Dr. Assefi is women’s health specialist, and novelist, working across disciplines to improve the lives of women worldwide. Other jobs include caring for patients at The Country Doctor Community Health Clinics, in Seattle; doing pro-bono torture evaluations of refugees seeking political asylum, being medical adviser to ZocDoc.com; serving on the board of the Guttmacher Institute, and volunteering in projects with TED. A second generation Iranian-American, Nassim is a graduate of the University of Washington Medical School, and Harvard’s Brigham and Women’s residency program, in Massachusetts. She was named of the top 40 under 40 feminists in 2010 by The Feminist Press at CUNY. "Aria," her first novel was published by Harcourt in 2007 and translated to five foreign languages; her novel Say I Am You has just been submitted for publication.

Patricia S. Novotny, Attorney

Patricia Novotny, a Midwesterner by birth and temperament and a Pacific Northwesterner by choice, grew up in Omaha, Nebraska. She earned her B.A. in English Literature from Reed College in Portland, and then attended law school at the University of Washington. She has appeared as counsel on cases establishing the unconstitutionality of sex-based peremptory challenges in Washington, reversing the criminal prosecution of a woman for using drugs during pregnancy, and as counsel for amici curiae in cases addressing rights of third-parties to visitation, protecting the reproductive rights of disabled women, seeking property rights for same-sex partners in long- term intimate relationships, seeking recognition of the parental status of a lesbian ex-partner, involving the distribution of embryos in a marital dissolution, and involving child custody and domestic violence. She was lead appellate counsel in Andersen v. King County, which sought recognition of marriage equality for same-sex couples, and argued the case in the Washington Supreme Court.

Trish Millines Dziko, Co-founder and Executive Director of Technology Access Foundation

Trish Millines Dziko was the first woman who landed a full basketball scholarship to Monmouth College in Illinois, and majored in Computer Science during the 1970s. She worked testing military technology at Computer Science Corps and Hughes Aircraft Company; writing test scripts for UNIX-based operated systems at Fortune Systems; managed a team at Tekecalc, Inc.; and became a respected manager at Microsoft during the 1990s. In 1996, she started helping children of color learn and prepare for the work world with technology as a tool at the Technology Access Foundation (TAF). The foundation’s internship program has given more than 100 youth IT experience.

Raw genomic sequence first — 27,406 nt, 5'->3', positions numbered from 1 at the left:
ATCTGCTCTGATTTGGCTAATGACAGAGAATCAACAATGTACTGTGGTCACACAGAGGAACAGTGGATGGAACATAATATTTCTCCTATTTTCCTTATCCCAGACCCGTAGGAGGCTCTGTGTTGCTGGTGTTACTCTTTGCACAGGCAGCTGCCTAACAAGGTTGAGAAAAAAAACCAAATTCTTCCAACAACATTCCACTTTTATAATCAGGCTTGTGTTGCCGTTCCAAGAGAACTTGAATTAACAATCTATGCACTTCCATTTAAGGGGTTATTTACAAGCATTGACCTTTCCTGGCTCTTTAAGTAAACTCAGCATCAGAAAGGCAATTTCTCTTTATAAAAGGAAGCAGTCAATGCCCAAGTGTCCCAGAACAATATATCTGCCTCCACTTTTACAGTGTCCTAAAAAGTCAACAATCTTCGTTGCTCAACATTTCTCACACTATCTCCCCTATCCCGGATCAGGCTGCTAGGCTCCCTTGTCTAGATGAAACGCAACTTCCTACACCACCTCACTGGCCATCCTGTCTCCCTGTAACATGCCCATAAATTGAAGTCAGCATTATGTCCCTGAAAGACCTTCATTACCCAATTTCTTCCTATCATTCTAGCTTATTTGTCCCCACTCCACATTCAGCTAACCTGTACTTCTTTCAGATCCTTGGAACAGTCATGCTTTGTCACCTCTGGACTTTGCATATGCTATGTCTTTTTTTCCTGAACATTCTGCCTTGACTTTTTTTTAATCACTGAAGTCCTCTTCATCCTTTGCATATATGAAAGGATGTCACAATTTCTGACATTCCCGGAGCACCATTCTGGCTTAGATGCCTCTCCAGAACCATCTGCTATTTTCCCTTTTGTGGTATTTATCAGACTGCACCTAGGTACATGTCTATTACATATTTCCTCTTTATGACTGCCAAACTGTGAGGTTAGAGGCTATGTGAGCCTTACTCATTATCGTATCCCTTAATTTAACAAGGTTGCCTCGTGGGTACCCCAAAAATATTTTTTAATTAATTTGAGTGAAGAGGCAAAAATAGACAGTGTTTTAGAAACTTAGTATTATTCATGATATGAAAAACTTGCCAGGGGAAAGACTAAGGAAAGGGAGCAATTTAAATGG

About the UW Women’s Center

The University of Washington Women’s Center is a vital place where women and men partner to build a culture of gender equity campus-wide, locally and globally. Women’s rights are human rights. The Women’s Center envisions a society where women and men work together to transform social norms so that: Everyone has a voice, and everyone matters; Women are free to realize and fulfill their potential; Equality of access, inclusion and leadership thrive in every aspect of society; Violence and oppression against women and children are unacceptable; Through education, women and men become agents of social change; Our campus climate recognizes and values the unique perspective and significant contribution of female students, faculty and staff.

For more information, visit: http://depts.washington.edu/womenctr/